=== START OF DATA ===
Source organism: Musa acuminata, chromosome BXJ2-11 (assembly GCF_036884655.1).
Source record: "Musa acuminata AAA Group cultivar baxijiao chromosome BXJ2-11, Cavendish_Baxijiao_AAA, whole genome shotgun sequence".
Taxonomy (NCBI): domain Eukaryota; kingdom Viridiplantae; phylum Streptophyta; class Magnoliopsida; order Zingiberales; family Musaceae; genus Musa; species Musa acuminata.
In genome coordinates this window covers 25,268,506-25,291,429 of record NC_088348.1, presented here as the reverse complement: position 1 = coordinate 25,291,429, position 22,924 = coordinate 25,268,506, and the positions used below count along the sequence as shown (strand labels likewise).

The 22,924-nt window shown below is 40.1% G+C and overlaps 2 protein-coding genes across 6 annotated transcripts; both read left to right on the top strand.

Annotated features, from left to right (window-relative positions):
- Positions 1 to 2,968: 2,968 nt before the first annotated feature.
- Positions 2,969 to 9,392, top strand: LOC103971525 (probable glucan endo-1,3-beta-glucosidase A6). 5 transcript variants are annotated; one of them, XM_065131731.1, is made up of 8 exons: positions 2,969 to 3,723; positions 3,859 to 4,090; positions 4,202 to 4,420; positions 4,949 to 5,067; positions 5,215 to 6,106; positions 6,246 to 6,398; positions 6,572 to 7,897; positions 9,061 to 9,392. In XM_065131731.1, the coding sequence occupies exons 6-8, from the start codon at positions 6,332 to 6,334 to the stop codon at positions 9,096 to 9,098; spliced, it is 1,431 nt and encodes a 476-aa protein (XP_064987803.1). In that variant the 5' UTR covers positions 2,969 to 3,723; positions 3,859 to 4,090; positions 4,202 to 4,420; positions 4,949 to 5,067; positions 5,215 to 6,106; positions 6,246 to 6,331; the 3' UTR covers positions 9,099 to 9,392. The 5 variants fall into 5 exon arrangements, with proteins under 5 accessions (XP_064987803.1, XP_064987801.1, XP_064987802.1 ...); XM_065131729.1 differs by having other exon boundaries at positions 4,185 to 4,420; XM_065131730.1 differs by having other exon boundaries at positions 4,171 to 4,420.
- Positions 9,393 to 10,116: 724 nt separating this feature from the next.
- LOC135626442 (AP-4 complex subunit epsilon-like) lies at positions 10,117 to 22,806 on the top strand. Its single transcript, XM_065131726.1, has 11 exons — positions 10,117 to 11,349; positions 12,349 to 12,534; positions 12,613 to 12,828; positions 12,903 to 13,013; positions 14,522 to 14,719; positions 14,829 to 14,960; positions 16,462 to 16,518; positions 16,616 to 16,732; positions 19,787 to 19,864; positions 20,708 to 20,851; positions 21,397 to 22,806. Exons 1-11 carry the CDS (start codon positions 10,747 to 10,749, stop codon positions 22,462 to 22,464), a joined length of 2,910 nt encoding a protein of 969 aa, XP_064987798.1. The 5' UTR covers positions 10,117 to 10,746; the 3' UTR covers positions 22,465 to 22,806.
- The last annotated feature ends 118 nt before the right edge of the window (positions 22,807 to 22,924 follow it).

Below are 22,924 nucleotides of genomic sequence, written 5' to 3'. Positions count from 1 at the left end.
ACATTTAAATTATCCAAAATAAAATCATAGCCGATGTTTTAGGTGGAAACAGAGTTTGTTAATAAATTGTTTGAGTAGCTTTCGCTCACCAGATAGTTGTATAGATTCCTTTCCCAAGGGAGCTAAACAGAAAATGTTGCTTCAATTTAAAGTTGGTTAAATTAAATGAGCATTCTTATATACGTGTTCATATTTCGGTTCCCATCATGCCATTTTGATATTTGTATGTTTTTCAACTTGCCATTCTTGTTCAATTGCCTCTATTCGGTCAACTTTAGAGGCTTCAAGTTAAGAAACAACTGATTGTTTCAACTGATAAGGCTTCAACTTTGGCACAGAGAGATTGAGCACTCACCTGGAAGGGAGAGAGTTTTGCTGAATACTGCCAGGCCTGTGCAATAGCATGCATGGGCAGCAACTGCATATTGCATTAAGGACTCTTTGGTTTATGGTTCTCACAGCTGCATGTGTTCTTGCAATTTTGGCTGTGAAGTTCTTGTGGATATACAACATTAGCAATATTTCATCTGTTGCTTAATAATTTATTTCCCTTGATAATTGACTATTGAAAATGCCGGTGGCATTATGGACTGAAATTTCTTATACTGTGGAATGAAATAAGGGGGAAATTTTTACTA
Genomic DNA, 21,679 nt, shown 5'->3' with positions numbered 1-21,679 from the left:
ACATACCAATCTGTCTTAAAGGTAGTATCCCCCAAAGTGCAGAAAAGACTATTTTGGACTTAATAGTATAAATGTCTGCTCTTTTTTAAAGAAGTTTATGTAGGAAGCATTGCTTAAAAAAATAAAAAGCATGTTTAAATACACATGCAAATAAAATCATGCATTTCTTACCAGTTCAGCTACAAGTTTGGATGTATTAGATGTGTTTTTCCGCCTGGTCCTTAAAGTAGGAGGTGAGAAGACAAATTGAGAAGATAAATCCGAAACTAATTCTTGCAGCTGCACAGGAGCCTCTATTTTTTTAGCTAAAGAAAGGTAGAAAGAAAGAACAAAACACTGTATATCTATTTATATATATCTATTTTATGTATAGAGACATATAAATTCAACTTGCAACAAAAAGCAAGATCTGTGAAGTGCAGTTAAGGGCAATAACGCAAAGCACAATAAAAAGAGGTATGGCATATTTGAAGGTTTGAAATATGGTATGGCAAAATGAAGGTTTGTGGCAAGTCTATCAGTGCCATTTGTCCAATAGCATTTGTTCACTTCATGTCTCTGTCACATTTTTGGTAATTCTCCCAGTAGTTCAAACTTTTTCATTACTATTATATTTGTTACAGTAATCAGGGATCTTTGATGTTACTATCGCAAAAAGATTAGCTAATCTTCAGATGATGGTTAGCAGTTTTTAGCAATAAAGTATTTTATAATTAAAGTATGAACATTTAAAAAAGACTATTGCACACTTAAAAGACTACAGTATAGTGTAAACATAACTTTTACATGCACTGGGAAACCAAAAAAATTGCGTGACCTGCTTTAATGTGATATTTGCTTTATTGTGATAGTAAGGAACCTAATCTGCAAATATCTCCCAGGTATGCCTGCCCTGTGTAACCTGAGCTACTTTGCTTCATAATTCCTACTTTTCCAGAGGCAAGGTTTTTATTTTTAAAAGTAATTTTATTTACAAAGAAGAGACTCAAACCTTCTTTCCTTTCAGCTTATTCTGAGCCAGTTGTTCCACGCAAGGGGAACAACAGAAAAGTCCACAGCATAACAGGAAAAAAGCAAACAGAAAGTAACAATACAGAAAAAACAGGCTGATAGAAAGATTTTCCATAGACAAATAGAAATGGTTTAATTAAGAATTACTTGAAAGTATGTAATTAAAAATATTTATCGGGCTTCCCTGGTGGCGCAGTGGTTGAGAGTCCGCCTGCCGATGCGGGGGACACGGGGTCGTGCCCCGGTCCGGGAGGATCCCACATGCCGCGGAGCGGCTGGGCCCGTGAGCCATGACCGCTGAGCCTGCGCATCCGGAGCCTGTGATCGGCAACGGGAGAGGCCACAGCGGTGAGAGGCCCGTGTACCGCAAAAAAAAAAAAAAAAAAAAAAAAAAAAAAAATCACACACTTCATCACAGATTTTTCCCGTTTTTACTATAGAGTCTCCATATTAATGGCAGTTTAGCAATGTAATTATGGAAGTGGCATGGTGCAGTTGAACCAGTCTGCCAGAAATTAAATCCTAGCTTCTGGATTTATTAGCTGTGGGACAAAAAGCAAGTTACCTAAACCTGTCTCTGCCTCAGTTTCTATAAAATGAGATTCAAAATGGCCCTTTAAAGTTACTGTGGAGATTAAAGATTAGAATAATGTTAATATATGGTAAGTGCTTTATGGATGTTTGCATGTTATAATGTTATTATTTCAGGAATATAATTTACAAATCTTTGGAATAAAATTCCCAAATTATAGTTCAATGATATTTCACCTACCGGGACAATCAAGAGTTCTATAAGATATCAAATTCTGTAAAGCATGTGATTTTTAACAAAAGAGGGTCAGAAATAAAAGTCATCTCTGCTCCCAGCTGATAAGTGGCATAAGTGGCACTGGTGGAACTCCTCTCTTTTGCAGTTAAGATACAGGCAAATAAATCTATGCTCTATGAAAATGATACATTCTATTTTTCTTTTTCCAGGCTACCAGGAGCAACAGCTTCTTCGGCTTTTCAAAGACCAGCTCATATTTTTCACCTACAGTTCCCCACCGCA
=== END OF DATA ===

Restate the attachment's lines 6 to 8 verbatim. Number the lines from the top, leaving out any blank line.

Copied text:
Annotated features, from left to right (window-relative positions):
- Positions 1 to 2,968: 2,968 nt before the first annotated feature.
- Positions 2,969 to 9,392, top strand: LOC103971525 (probable glucan endo-1,3-beta-glucosidase A6). 5 transcript variants are annotated; one of them, XM_065131731.1, is made up of 8 exons: positions 2,969 to 3,723; positions 3,859 to 4,090; positions 4,202 to 4,420; positions 4,949 to 5,067; positions 5,215 to 6,106; positions 6,246 to 6,398; positions 6,572 to 7,897; positions 9,061 to 9,392. In XM_065131731.1, the coding sequence occupies exons 6-8, from the start codon at positions 6,332 to 6,334 to the stop codon at positions 9,096 to 9,098; spliced, it is 1,431 nt and encodes a 476-aa protein (XP_064987803.1). In that variant the 5' UTR covers positions 2,969 to 3,723; positions 3,859 to 4,090; positions 4,202 to 4,420; positions 4,949 to 5,067; positions 5,215 to 6,106; positions 6,246 to 6,331; the 3' UTR covers positions 9,099 to 9,392. The 5 variants fall into 5 exon arrangements, with proteins under 5 accessions (XP_064987803.1, XP_064987801.1, XP_064987802.1 ...); XM_065131729.1 differs by having other exon boundaries at positions 4,185 to 4,420; XM_065131730.1 differs by having other exon boundaries at positions 4,171 to 4,420.